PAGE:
This is why synthetic paints and enamels generate a hallucinated and luxuriant aspect, because the stain that spreads so widely is no longer an easily identified symbol of (specifically marine) degradation, but is also a metaphor of sensational, metropolitan filth, just as it is of the unstoppably confusing and productive voracity of the urban masses. In some way it seems the sign of presence, of affirmation, of extreme and violent communication, almost as though to stress the idea of the natural and social identity that continually succumbs to the ghost of nothingness, of levelling out, of the anonymity of the spectral negation of the non-place. So nature then grows where nothing else can: it proclaims its importance and evidence, and it does so by insisting on its own contrariety and negation, its synthetic genesis, its hallucinated architecture, the swollen and torn conformation of bleeding colour which taints and dirties with its own wound. This process in painting is painful; it is difficult and needs time, and yet is also has a vibrant sense of combat which manages to sense the resistance of the message and the force of the transmission of what is believed to be inevitably immobile. A wall, in this sense, becomes a white sheet of paper, the best support for conveying stories, fears, proclamations, and languages, but also for once again establishing a relationship with space. In this sense gestures become a declaration of identity, a performing act in which graffiti, cartoons, writing, tale-telling, and symbols undergo the expressionist filter of aggression and unease, they submit to the comforting and obsessive tendency of colour fields to enlarge and extend, and even to the invasion of the Pop art of Keith Haring and Basquiat. Space then becomes urgency, relief, an act of conquest in the face of rhythm and time, a violent appropriation caused by the urban logic of prevarication and hurry. This is a question of a race in order not to be discovered, the impetuosity of a message, the force of a symbol or of a fantasy that is embodied in a story as told in a cartoon; and this accumulation is highly productive because, by way of this superimposition, space is liberated from all constraints and frees time in a continuous narrative flow. That all this is not a question of elusiveness is also evident as much in the videos (Petrol – like the series of paintings - and Soundgarden in which the idea of nature once again returns as the emblem of a magnificent new authenticity based on the paradox of its opposite); we are, rather, dealing with the generous hurry of our existence in which stimuli are mixed, images are reproduced, and memory is an uninterrupted flashing of images, sounds, hints, ideas, and hypotheses which alternate and create a totality of micro-worlds, and in which each element encloses contradictions that are reconciled in the amalgamation, the content, and the abstraction of the marks. There has to be a balance in the work, a balance that Picatoste senses among the absolute and inevitable components of an aesthetic message which allows the emergence of painterly coherence with all its necessary naturalness: for this reason he does not use just a single language; and this is also why his flowers are not simply a new synthetic garden deriving from an ecological analysis, because what interests him is the most intimate sense of the image, so much so as to become the body that clothes his world and that motivates its actions, whether we are dealing with videos, paintings, drawings, or sculptures.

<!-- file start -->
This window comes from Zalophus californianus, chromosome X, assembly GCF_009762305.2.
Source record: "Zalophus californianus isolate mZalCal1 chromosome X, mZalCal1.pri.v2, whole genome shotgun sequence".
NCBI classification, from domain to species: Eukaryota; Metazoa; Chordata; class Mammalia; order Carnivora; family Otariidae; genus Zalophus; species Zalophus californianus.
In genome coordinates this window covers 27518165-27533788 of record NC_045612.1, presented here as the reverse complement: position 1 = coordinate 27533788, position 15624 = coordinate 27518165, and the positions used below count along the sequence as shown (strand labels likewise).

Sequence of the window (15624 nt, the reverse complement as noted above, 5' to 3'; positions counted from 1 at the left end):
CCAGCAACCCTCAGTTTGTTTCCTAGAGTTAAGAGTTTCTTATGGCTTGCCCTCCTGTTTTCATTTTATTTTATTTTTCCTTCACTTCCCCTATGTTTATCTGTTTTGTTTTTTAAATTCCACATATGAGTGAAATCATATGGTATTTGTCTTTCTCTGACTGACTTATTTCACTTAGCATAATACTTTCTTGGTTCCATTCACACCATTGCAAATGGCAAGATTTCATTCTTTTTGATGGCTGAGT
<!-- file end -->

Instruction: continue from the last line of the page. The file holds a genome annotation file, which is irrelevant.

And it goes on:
In this sense the installation created for the gallery represents at a symbolic level both a synthesis and a re-appropriation of an absent and detached space that expresses itself through the concreteness of the objects (skateboarders’ helmets) and the action of participation and performance of the image in an aggressively symbolic intervention.